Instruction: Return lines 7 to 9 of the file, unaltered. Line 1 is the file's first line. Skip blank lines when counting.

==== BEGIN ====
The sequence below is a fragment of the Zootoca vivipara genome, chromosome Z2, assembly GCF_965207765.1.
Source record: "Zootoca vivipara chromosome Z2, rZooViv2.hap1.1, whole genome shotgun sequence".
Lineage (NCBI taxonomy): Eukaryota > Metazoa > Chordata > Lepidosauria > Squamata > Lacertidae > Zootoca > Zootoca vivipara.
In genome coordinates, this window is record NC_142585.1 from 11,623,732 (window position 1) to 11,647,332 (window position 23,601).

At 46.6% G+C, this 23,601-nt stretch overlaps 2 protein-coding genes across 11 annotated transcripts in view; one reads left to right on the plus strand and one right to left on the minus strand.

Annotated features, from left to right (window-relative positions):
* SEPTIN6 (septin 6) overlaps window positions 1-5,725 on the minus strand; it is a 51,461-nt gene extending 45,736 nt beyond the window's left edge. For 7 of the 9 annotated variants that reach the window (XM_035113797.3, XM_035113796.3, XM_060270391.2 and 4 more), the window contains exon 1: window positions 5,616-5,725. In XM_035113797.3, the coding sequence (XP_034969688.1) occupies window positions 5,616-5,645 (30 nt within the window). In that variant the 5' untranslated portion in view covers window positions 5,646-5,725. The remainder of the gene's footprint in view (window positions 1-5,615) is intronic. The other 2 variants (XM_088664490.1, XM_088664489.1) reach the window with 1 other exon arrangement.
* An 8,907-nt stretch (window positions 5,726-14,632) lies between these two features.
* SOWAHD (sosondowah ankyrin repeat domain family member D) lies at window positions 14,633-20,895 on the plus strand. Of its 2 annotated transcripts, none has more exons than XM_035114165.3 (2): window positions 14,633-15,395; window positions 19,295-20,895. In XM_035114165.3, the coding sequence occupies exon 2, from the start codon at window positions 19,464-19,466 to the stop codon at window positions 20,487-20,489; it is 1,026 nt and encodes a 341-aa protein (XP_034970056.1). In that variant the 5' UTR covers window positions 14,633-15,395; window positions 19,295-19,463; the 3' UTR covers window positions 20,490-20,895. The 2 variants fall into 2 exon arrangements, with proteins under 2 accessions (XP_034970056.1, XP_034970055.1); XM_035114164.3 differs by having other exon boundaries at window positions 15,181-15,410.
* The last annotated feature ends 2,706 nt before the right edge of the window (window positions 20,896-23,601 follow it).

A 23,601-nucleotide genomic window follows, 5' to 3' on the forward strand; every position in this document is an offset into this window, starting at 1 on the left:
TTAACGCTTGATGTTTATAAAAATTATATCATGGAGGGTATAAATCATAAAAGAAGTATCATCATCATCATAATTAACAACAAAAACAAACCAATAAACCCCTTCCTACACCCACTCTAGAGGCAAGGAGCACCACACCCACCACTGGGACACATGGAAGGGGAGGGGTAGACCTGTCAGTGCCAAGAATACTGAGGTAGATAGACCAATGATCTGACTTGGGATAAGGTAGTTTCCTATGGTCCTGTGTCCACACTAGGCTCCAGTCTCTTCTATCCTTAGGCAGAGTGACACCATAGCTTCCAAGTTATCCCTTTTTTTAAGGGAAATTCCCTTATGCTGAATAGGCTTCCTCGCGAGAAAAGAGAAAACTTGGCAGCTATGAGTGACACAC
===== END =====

* SEPTIN6 (septin 6) overlaps window positions 1-5,725 on the minus strand; it is a 51,461-nt gene extending 45,736 nt beyond the window's left edge. For 7 of the 9 annotated variants that reach the window (XM_035113797.3, XM_035113796.3, XM_060270391.2 and 4 more), the window contains exon 1: window positions 5,616-5,725. In XM_035113797.3, the coding sequence (XP_034969688.1) occupies window positions 5,616-5,645 (30 nt within the window). In that variant the 5' untranslated portion in view covers window positions 5,646-5,725. The remainder of the gene's footprint in view (window positions 1-5,615) is intronic. The other 2 variants (XM_088664490.1, XM_088664489.1) reach the window with 1 other exon arrangement.
* An 8,907-nt stretch (window positions 5,726-14,632) lies between these two features.
* SOWAHD (sosondowah ankyrin repeat domain family member D) lies at window positions 14,633-20,895 on the plus strand. Of its 2 annotated transcripts, none has more exons than XM_035114165.3 (2): window positions 14,633-15,395; window positions 19,295-20,895. In XM_035114165.3, the coding sequence occupies exon 2, from the start codon at window positions 19,464-19,466 to the stop codon at window positions 20,487-20,489; it is 1,026 nt and encodes a 341-aa protein (XP_034970056.1). In that variant the 5' UTR covers window positions 14,633-15,395; window positions 19,295-19,463; the 3' UTR covers window positions 20,490-20,895. The 2 variants fall into 2 exon arrangements, with proteins under 2 accessions (XP_034970056.1, XP_034970055.1); XM_035114164.3 differs by having other exon boundaries at window positions 15,181-15,410.